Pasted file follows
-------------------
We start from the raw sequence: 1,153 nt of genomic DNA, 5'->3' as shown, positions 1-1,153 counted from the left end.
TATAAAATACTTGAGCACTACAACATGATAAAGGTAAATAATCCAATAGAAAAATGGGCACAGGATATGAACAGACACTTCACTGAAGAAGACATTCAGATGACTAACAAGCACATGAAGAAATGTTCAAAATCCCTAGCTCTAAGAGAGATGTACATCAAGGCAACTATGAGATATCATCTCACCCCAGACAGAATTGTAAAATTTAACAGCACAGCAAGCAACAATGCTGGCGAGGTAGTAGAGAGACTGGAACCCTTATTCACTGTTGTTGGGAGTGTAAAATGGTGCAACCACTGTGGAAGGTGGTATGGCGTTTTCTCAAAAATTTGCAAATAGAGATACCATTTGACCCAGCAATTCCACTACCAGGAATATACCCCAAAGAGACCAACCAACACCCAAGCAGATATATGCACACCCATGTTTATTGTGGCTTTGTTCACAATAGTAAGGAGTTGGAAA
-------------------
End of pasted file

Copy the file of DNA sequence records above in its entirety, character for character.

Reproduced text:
We start from the raw sequence: 1,153 nt of genomic DNA, 5'->3' as shown, positions 1-1,153 counted from the left end.
TATAAAATACTTGAGCACTACAACATGATAAAGGTAAATAATCCAATAGAAAAATGGGCACAGGATATGAACAGACACTTCACTGAAGAAGACATTCAGATGACTAACAAGCACATGAAGAAATGTTCAAAATCCCTAGCTCTAAGAGAGATGTACATCAAGGCAACTATGAGATATCATCTCACCCCAGACAGAATTGTAAAATTTAACAGCACAGCAAGCAACAATGCTGGCGAGGTAGTAGAGAGACTGGAACCCTTATTCACTGTTGTTGGGAGTGTAAAATGGTGCAACCACTGTGGAAGGTGGTATGGCGTTTTCTCAAAAATTTGCAAATAGAGATACCATTTGACCCAGCAATTCCACTACCAGGAATATACCCCAAAGAGACCAACCAACACCCAAGCAGATATATGCACACCCATGTTTATTGTGGCTTTGTTCACAATAGTAAGGAGTTGGAAA